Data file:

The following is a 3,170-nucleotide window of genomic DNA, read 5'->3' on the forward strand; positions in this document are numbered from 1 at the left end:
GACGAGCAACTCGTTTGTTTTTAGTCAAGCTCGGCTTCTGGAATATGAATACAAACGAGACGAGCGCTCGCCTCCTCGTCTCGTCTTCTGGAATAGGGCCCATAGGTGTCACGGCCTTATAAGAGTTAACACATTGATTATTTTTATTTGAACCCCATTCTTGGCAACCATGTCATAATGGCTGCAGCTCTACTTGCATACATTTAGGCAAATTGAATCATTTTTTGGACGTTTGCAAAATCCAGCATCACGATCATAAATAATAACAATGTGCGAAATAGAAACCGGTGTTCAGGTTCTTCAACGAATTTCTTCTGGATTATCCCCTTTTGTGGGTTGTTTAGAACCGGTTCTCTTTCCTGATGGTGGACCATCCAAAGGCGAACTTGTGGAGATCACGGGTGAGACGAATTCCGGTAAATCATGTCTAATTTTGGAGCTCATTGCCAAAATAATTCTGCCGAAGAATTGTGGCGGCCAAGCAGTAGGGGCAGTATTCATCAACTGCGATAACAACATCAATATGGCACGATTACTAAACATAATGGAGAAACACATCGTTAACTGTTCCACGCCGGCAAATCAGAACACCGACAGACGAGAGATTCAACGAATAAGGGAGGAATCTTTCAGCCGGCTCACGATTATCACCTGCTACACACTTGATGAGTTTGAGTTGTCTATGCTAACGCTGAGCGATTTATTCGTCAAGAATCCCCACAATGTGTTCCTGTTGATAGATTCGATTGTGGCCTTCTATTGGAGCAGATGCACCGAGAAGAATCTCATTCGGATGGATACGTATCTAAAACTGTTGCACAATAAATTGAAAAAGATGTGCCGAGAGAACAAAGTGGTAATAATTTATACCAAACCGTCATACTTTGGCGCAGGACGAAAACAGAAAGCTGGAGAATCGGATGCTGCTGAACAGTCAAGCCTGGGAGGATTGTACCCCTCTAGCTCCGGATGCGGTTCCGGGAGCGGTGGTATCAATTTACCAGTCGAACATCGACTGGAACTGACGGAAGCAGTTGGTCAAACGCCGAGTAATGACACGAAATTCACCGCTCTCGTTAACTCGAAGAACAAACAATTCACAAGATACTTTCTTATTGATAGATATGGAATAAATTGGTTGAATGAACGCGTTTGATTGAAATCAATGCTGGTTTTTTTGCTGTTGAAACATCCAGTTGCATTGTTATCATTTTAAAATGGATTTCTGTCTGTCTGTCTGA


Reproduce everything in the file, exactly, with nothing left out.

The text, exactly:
The following is a 3,170-nucleotide window of genomic DNA, read 5'->3' on the forward strand; positions in this document are numbered from 1 at the left end:
GACGAGCAACTCGTTTGTTTTTAGTCAAGCTCGGCTTCTGGAATATGAATACAAACGAGACGAGCGCTCGCCTCCTCGTCTCGTCTTCTGGAATAGGGCCCATAGGTGTCACGGCCTTATAAGAGTTAACACATTGATTATTTTTATTTGAACCCCATTCTTGGCAACCATGTCATAATGGCTGCAGCTCTACTTGCATACATTTAGGCAAATTGAATCATTTTTTGGACGTTTGCAAAATCCAGCATCACGATCATAAATAATAACAATGTGCGAAATAGAAACCGGTGTTCAGGTTCTTCAACGAATTTCTTCTGGATTATCCCCTTTTGTGGGTTGTTTAGAACCGGTTCTCTTTCCTGATGGTGGACCATCCAAAGGCGAACTTGTGGAGATCACGGGTGAGACGAATTCCGGTAAATCATGTCTAATTTTGGAGCTCATTGCCAAAATAATTCTGCCGAAGAATTGTGGCGGCCAAGCAGTAGGGGCAGTATTCATCAACTGCGATAACAACATCAATATGGCACGATTACTAAACATAATGGAGAAACACATCGTTAACTGTTCCACGCCGGCAAATCAGAACACCGACAGACGAGAGATTCAACGAATAAGGGAGGAATCTTTCAGCCGGCTCACGATTATCACCTGCTACACACTTGATGAGTTTGAGTTGTCTATGCTAACGCTGAGCGATTTATTCGTCAAGAATCCCCACAATGTGTTCCTGTTGATAGATTCGATTGTGGCCTTCTATTGGAGCAGATGCACCGAGAAGAATCTCATTCGGATGGATACGTATCTAAAACTGTTGCACAATAAATTGAAAAAGATGTGCCGAGAGAACAAAGTGGTAATAATTTATACCAAACCGTCATACTTTGGCGCAGGACGAAAACAGAAAGCTGGAGAATCGGATGCTGCTGAACAGTCAAGCCTGGGAGGATTGTACCCCTCTAGCTCCGGATGCGGTTCCGGGAGCGGTGGTATCAATTTACCAGTCGAACATCGACTGGAACTGACGGAAGCAGTTGGTCAAACGCCGAGTAATGACACGAAATTCACCGCTCTCGTTAACTCGAAGAACAAACAATTCACAAGATACTTTCTTATTGATAGATATGGAATAAATTGGTTGAATGAACGCGTTTGATTGAAATCAATGCTGGTTTTTTTGCTGTTGAAACATCCAGTTGCATTGTTATCATTTTAAAATGGATTTCTGTCTGTCTGTCTGA